Forest Service to conduct controlled burn in Lewes
LEWES, Del. (April 22, 2021) — The Delaware Forest Service plans to conduct a 48-acre controlled burn in the City of Lewes on Friday, April 23, beginning around mid-morning. The burn area will be closed to the public. Signs will be posted on nearby roads before and during burning. Residents and visitors may see or smell smoke but should not be alarmed. If you encounter smoke on the highway, slow down, turn on your vehicle’s lights and drive appropriately for the conditions. People are kindly asked to not visit the area as a precaution and to allow the crew to control the burn safely.
The 48-acre site is primarily coastal marsh with phragmites and other vegetation. The purpose of the burn is to reduce hazardous fuel buildup and restore native marsh habitat. The area was last burned in 2008. The area has been treated several times over the past ten years to control phragmites, (Phragmites australis), which outcompetes native vegetation and lowers the local plant biodiversity.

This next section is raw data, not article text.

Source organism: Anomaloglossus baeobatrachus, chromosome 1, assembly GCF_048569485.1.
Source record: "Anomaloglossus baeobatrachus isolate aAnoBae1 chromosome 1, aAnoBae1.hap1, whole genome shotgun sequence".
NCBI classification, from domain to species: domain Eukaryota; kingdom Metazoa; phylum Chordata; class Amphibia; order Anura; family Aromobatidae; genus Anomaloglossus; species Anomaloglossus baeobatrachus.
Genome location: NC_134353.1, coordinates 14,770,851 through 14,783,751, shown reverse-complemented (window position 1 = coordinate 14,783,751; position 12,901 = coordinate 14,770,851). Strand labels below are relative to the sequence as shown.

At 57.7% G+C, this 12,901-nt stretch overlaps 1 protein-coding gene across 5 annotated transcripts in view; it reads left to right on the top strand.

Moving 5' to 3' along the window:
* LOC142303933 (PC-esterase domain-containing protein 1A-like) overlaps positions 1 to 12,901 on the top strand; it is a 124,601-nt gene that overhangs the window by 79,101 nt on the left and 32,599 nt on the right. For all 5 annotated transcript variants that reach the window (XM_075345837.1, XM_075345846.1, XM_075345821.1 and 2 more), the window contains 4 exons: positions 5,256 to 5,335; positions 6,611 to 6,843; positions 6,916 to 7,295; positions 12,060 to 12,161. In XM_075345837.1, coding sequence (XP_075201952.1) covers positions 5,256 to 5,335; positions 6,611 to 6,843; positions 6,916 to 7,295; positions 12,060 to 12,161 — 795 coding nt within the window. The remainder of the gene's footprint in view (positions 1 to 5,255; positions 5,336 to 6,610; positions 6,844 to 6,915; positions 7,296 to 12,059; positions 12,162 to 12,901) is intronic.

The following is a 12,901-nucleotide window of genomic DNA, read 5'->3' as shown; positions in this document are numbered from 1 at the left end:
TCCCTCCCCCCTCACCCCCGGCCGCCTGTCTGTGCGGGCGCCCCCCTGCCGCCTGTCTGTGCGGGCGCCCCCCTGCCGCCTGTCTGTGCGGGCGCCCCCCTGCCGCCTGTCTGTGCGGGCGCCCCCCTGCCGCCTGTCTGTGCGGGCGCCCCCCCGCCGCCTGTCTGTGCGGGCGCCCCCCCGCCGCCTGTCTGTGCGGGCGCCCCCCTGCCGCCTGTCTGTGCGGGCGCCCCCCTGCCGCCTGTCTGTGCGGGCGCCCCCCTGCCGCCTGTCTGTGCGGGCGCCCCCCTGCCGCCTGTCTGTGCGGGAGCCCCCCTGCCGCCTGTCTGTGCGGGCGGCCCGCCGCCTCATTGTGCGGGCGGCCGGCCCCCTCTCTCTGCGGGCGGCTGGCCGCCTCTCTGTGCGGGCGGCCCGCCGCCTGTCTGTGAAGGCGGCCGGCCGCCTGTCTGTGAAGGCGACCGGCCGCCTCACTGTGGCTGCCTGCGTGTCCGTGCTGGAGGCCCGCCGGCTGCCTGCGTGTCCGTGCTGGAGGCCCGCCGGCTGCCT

“This burn is vital to reduce the fuel threat in City of Lewes to help ensure that a large wildfire does not occur in the future,” stated Kyle Hoyd, Delaware’s assistant state forester who directs its wildland fire program. “Over the long term, we hope to engage with our natural resource partners in a careful process to help restore the area’s native habitat.”
Prescribed burns – also known as “Rx burns” – are an effective tool for a variety of land management objectives: site preparation, hazard fuel mitigation, invasive species control, and wildlife habitat enhancement. Low-intensity controlled fires can reduce the danger of a high-intensity wildfire in the future. A prescription is a set of conditions that considers the safety of the public and fire staff, weather, and probability of meeting the burn’s overall objectives. Rx burns are only “prescribed” when the site conditions fall into pre-identified parameters that maximize safety and reduce smoke impacts. Important factors include temperature, fuel moisture, wind speed, direction, relative humidity, and proximity to adjacent structures and populations.
As part of its wildland fire program, the Delaware Forest Service works with private landowners and other public agencies year-round to identify opportunities where burning might be an effective practice and then carefully develops plans to conduct the burn at the site. Last year, the agency completed burns on 158 acres but postponed projects involving another 379 acres, primarily due to the COVID-19 pandemic.
Kyle Hoyd, Assistant State Forester
Delaware Forest Service
John Petersen, Community Relations Officer
Delaware Forest Service
302-653-6505 (Blackbird State Forest)